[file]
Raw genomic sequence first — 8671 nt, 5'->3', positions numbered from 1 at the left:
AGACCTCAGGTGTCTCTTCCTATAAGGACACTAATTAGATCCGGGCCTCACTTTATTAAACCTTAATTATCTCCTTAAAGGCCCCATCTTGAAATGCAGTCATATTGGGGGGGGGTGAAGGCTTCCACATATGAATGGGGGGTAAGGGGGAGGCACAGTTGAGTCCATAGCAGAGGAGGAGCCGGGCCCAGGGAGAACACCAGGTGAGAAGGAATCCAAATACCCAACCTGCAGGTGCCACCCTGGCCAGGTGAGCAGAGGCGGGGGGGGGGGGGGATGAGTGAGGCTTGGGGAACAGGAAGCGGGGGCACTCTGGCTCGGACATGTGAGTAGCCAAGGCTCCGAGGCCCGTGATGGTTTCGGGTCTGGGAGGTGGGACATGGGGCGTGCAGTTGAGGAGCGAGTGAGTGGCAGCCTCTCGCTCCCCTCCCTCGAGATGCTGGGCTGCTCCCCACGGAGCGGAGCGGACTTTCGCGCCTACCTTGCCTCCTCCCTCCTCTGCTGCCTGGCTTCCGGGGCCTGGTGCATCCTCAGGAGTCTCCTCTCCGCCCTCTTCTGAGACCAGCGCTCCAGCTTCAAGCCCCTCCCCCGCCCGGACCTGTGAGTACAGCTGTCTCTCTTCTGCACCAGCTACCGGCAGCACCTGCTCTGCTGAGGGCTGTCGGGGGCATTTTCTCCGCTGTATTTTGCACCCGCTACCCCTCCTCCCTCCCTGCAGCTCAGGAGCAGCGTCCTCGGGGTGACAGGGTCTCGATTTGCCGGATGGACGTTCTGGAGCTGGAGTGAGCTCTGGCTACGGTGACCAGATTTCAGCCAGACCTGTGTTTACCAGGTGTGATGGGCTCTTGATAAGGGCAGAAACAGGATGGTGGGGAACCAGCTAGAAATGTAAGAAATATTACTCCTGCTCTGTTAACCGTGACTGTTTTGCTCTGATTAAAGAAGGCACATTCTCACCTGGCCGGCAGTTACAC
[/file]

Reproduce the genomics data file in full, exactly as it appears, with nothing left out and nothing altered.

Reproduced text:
Raw genomic sequence first — 8671 nt, 5'->3', positions numbered from 1 at the left:
AGACCTCAGGTGTCTCTTCCTATAAGGACACTAATTAGATCCGGGCCTCACTTTATTAAACCTTAATTATCTCCTTAAAGGCCCCATCTTGAAATGCAGTCATATTGGGGGGGGGTGAAGGCTTCCACATATGAATGGGGGGTAAGGGGGAGGCACAGTTGAGTCCATAGCAGAGGAGGAGCCGGGCCCAGGGAGAACACCAGGTGAGAAGGAATCCAAATACCCAACCTGCAGGTGCCACCCTGGCCAGGTGAGCAGAGGCGGGGGGGGGGGGGGATGAGTGAGGCTTGGGGAACAGGAAGCGGGGGCACTCTGGCTCGGACATGTGAGTAGCCAAGGCTCCGAGGCCCGTGATGGTTTCGGGTCTGGGAGGTGGGACATGGGGCGTGCAGTTGAGGAGCGAGTGAGTGGCAGCCTCTCGCTCCCCTCCCTCGAGATGCTGGGCTGCTCCCCACGGAGCGGAGCGGACTTTCGCGCCTACCTTGCCTCCTCCCTCCTCTGCTGCCTGGCTTCCGGGGCCTGGTGCATCCTCAGGAGTCTCCTCTCCGCCCTCTTCTGAGACCAGCGCTCCAGCTTCAAGCCCCTCCCCCGCCCGGACCTGTGAGTACAGCTGTCTCTCTTCTGCACCAGCTACCGGCAGCACCTGCTCTGCTGAGGGCTGTCGGGGGCATTTTCTCCGCTGTATTTTGCACCCGCTACCCCTCCTCCCTCCCTGCAGCTCAGGAGCAGCGTCCTCGGGGTGACAGGGTCTCGATTTGCCGGATGGACGTTCTGGAGCTGGAGTGAGCTCTGGCTACGGTGACCAGATTTCAGCCAGACCTGTGTTTACCAGGTGTGATGGGCTCTTGATAAGGGCAGAAACAGGATGGTGGGGAACCAGCTAGAAATGTAAGAAATATTACTCCTGCTCTGTTAACCGTGACTGTTTTGCTCTGATTAAAGAAGGCACATTCTCACCTGGCCGGCAGTTACAC